The gradual changeover of personal transport to electromobility – away from the use of combustion engines – is one of the central elements of the energy revolution.
Since this is a highly networked branch of one of the industries with the highest turnover of all, electromobility is also a driving factor of Industry 4.0.
What do we know about electromobility?
Electromobility is a modern way of satisfying the continual demand of society for means of transport that are increasingly efficient.
The concept of sustainability now also has a much higher priority than it did with any of the preceding technologies.
All vehicles with an electric drive are regarded as electric vehicles, such as electric cars, electric scooters and electric bikes, and also electric trains, which are already established.
All types of vehicles with hybrid drives are also included, of course.
A central element of electromobility for industrial transport is the development of efficient energy storage.
This is the only way to make electric vehicles independent of energy control systems and become increasingly competitive with internal combustion engines.
Electric mobility and the energy revolution
Vehicles that run on nothing but electricity are basically a means of transport that is free of emissions, at least locally.
The energy revolution in this segment will actually only be achieved if the energy that is consumed is also sustainable and comes from green energy production such as solar energy or hydroelectric power.
However, vehicles equipped with electric drives already emit less greenhouse gas than vehicles with conventional internal combustion engines.
At least, this proven method applies if the average European energy mixture is used as the basis for calculation.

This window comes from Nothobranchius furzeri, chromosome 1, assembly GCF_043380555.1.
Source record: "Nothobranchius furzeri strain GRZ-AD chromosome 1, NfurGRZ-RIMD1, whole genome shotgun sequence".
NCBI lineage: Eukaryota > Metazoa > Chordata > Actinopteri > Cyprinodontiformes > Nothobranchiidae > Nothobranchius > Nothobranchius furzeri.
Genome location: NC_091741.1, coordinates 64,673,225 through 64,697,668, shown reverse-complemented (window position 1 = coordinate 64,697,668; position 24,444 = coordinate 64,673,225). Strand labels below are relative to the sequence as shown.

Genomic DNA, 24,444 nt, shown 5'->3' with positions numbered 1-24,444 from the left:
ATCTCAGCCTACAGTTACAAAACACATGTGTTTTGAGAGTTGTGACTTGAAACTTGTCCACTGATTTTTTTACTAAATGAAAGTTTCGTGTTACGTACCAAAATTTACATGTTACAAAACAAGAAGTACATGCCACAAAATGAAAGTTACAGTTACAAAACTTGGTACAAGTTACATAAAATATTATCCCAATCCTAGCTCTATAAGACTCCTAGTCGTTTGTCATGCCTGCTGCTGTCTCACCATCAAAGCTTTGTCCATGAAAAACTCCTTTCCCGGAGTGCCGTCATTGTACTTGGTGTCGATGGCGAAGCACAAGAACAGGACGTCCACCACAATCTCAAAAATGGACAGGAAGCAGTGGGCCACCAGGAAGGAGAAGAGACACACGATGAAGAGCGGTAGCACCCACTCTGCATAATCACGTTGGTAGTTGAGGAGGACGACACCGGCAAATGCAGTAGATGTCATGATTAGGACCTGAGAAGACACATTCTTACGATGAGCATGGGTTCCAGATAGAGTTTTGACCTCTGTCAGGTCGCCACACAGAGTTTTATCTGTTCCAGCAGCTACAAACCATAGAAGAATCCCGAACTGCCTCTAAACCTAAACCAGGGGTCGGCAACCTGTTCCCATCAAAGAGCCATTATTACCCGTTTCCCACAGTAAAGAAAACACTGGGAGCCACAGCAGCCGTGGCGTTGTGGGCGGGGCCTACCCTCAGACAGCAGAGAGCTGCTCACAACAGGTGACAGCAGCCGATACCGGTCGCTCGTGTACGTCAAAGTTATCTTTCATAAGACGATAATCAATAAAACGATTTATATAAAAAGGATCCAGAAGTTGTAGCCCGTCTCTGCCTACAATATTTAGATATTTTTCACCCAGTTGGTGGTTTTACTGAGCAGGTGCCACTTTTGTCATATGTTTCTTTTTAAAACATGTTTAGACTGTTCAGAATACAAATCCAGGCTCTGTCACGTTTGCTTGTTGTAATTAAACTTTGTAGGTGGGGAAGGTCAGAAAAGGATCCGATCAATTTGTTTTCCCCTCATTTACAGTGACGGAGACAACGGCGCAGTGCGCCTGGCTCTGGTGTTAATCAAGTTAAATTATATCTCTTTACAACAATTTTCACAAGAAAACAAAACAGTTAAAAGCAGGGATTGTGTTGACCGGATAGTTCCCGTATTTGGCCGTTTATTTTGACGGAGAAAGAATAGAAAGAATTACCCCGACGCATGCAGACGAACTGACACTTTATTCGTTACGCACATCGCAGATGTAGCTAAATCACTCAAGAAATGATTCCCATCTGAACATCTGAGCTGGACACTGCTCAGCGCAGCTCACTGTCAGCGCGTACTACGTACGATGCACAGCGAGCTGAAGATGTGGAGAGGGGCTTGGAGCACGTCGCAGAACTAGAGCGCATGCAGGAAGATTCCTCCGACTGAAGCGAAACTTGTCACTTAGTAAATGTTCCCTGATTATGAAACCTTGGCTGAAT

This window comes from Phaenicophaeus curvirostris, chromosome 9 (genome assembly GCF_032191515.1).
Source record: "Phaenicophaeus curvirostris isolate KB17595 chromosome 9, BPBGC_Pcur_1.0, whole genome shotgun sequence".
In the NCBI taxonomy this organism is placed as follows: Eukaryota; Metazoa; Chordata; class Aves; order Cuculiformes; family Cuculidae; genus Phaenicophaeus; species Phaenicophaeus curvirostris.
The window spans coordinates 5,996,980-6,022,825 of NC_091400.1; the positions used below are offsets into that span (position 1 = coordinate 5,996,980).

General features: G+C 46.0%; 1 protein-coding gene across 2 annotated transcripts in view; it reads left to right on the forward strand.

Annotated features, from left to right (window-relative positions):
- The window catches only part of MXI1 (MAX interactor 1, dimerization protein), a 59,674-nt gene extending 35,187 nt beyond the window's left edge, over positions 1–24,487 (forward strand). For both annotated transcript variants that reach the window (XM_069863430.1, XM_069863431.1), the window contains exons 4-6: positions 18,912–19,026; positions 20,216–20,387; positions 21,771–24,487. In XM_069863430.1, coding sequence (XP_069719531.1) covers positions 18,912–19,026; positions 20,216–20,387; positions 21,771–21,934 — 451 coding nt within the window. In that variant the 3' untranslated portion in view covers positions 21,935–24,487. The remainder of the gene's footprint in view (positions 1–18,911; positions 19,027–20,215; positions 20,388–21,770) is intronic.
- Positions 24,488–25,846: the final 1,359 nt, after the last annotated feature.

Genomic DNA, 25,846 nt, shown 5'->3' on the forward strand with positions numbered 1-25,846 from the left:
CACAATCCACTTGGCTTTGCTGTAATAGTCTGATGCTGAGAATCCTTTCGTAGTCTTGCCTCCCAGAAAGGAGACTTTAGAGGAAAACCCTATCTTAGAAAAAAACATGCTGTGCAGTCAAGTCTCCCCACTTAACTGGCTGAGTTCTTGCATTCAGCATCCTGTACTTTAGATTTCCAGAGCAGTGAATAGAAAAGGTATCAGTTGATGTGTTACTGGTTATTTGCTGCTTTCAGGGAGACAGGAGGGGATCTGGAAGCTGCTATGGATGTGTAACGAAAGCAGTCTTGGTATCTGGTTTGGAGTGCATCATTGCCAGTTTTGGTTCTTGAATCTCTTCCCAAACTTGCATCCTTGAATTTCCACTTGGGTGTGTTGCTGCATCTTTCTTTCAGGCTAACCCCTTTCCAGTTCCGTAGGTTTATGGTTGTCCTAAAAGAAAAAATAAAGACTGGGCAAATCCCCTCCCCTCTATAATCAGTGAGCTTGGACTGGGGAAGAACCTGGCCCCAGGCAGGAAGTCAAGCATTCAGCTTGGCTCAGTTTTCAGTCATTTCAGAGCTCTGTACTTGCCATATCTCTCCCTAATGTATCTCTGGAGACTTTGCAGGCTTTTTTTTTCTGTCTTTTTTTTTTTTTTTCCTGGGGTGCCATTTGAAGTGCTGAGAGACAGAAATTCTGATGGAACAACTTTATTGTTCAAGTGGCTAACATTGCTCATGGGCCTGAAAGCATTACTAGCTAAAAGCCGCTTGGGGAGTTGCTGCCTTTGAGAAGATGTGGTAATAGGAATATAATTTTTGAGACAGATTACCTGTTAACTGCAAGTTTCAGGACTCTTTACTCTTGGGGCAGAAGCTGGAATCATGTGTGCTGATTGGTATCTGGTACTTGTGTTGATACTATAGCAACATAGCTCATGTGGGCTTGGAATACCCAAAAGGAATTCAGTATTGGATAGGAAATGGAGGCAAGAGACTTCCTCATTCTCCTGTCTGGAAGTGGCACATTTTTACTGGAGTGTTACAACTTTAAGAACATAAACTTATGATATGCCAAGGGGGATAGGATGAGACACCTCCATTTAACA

The same also applies for hybrid vehicles to a lesser extent.
Short history of electromobility
Rail-guided electric transport systems were already established back in the late 19th century.
Trams and subways gradually became used in metropolitan areas.
It was a good hundred years later before electromobility appeared in private personal transport: The Toyota Prius, the first series production hybrid vehicle, came onto the market in 1997.
Since the early 21st century, the majority of important motor vehicle manufacturers have at least had hybrid vehicles in their product range.
Barely twenty years later, in 2015, more than 500,000 electric cars were sold worldwide. Electric bikes and electric scooters are also enjoying increasing popularity.
However, the experts are predicting that the electromobility boom will not take place until the 2020’s: The biggest hurdles which are currently reducing the competitiveness of electric vehicles will then have been overcome.
Until then, many industrial countries are attempting to stimulate electromobility with comprehensive development programs – not least because the governments of all of the main industrialized nations of the global community have agreed on a general reduction in greenhouse gases.
The advantages and disadvantages of electromobility
Sustainability is one of the most important arguments for switching to an electric vehicle. If an electric vehicle is charged with green energy, the transport is almost emission-free.
The convenience of electric vehicles is also an argument for a change: The torque of an electric vehicle from a standstill is higher than that of a combustion engine. Changing gear is also no longer necessary. Vehicles with electric motors are also quieter and vibrate less, they have a longer service life than internal combustion engines, and their maintenance costs are also lower.
However, the manufacturers of electric vehicles are currently faced with some technological difficulties. These are mainly the relatively low capacity of the energy storage, which limits the range that can be covered with a single charge.
Whereas combustion engines can be refuelled within little more than a minute, batteries need to be charged for quite a long time. At least the cost of rechargeable batteries is currently decreasing dramatically, which should lower the relatively high purchase price of electric vehicles.
Another hurdle on the way to the energy revolution in individual transport is that it will probably be many years until the network penetration of charging stations for electric vehicles can keep up with that of gas stations for internal combustion engines.
Another possible alternative to batteries are fuel cells. Their performance does not reach the same level of efficiency, but fuel cells do not need to be recharged but are refuelled like vehicles with internal combustion engines. This technology is nearly ready for the market in 2017.